This is the enriched re-draft of my older text that celebrated the passion for shooting when the sun stays below the horizon. As it largely influenced my approach to photography, I wanted to post it here and now as well. There are many forms of light but generally a “golden hour” is widely considered as the very best time to take photos. No matter how cliche-ish this sounds. Whoever (landscape photographer or not) gets to any attractive place on Earth during the “golden hour”, which is something totally different from a common daylight must always be amazed. You just can’t escape, unless your feelings are as dull as a rock on the bottom of a lake. Lighting conditions that are unusual for our eyes change any subject matter to a previously unrecognized quality. The landscape is gaining some extra hues and the real feel of three-dimensional space thanks to a long trip the sun needs to take through the atmosphere and a low angle it is illuminating the ground.
Okay, everybody knows this. But let’s do an extra step or two. First, watch your favorite spot after dusk or before dawn, way before it. Then, shoot it!
It's very rewarding to photograph within the polar summer areas such as Iceland. The time period from dusk till dawn actually includes the whole night as the sun swims shallow below the horizon for just a couple of hours, say three in mid summer. Hence the opportunities do not have limits and it's always amazing to see how many photographers just miss them. Skogafoss reminds Manhattan during the day but gets deserted as hell in the night. But as you can see, the polar night is just perfect here...
Few years back, I visited to Tuscany and created this image:
Seeing the slide on my light table few days later have changed the way I was going about the light. It could not be more fascinating. What had appeared sadly colorless in reality, was shining at me with delicious combination of violet and pink hues. What had looked like the heavy cloud formation was suddenly showing clear movement paths and definition. If it is so simple to create artistic images, I’m in!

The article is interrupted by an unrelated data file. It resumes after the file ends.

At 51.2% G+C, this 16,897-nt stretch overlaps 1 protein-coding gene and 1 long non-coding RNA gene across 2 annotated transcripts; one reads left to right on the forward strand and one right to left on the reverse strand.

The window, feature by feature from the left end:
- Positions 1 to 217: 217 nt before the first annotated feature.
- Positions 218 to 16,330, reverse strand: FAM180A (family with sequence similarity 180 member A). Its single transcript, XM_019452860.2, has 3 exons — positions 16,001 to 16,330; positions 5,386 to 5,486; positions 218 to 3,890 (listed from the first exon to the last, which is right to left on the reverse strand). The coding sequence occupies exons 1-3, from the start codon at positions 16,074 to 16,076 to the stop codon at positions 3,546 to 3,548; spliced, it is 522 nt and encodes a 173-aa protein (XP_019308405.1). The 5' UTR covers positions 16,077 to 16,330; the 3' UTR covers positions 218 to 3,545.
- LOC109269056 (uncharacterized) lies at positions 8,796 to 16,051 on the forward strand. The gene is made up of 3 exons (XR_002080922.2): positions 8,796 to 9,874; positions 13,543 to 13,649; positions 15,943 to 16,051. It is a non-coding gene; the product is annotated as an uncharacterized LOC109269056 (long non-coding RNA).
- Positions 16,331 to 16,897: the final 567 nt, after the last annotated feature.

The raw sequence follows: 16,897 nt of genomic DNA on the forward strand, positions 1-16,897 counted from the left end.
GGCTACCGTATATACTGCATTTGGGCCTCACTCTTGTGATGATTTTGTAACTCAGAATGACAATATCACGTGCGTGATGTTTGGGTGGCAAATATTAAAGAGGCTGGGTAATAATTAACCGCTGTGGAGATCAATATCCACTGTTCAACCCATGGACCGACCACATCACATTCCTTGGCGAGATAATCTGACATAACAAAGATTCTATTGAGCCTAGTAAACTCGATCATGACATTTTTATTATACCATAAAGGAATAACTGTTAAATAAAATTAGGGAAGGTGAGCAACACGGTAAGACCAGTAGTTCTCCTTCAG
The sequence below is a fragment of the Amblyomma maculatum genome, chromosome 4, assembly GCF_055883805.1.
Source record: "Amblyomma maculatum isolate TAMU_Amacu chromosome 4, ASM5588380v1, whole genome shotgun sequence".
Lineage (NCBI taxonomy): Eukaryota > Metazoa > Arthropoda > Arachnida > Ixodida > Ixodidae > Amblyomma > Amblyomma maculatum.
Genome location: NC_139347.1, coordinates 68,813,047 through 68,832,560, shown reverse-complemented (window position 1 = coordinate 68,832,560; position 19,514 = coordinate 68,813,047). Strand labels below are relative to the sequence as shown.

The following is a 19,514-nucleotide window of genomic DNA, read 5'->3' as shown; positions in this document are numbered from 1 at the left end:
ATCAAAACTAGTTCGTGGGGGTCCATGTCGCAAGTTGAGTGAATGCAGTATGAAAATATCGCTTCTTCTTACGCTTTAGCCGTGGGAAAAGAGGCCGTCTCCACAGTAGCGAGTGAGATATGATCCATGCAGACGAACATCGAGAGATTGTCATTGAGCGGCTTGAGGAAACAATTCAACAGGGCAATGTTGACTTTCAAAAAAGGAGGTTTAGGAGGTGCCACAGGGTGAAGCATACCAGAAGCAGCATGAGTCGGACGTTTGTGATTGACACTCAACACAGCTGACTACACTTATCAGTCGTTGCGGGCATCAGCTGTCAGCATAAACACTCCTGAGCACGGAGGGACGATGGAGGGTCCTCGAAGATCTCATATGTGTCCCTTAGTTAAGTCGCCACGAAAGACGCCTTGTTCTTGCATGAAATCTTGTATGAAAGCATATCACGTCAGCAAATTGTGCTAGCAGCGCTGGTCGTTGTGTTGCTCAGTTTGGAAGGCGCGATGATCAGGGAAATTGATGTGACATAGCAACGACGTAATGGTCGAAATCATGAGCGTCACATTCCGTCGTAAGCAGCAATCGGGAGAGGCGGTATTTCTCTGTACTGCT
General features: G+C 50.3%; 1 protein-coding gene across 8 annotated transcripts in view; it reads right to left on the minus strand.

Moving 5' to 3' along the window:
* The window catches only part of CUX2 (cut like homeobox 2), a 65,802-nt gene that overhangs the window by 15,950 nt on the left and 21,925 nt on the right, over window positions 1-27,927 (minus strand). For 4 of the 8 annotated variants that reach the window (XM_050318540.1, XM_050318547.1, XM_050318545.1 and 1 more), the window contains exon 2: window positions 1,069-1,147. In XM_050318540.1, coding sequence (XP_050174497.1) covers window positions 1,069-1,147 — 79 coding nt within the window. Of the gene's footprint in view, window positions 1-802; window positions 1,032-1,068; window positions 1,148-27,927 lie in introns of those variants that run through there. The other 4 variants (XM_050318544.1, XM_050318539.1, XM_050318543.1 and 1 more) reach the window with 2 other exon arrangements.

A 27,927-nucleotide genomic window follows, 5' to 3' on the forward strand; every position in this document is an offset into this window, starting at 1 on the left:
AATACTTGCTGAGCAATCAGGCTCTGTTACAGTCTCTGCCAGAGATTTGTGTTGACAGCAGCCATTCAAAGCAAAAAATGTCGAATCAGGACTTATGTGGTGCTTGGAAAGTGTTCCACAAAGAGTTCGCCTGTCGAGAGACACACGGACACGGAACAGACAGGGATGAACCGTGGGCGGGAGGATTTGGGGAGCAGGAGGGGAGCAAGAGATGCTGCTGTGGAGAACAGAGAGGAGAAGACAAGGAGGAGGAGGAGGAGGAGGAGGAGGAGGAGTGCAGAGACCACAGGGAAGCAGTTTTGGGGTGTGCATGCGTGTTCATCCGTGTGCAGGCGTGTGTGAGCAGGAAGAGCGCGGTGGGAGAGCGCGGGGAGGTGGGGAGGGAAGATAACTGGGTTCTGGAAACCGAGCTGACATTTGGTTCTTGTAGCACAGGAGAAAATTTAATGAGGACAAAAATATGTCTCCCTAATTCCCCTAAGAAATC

Ever since, I barely skip any opportunity to expose in the times between dusk and dawn. This is when the quality of light goes through the fastest and sometimes really dramatic changes. And this is when I can hardly imagine (and wait to see) what exactly the emulsion of Fuji Velvia, eventually combined with various filters, would see and render. The Earth is in the shadow while lit by the diffused light reflected from the upper part of the atmosphere, which still receives a direct sunlight. Sounds like a perfect chance to take up the challenge related to exposures and colors and produce a study of a subject we love to photograph that might come out very different. The ambition may easily vary between just ‘trying to see what happens’ all the way to the creation of a true fine art masterpiece. Given the long exposure times required as well as the fact that a perfect set up either does not happen at all (mostly) or lasts few minutes only, you usually have one or two chances per session.
This one has been created in Lofoten, Norway. Roughly one hour after sunset, I could see nothing but white skies and my film to be exposed for couple of minutes (unrecorded). The result is gently blued and moody landscape. Very different from what your eyes would have seen.
In any case, it is always fun and rewarding learning experience at last. Especially if you manage to take notes...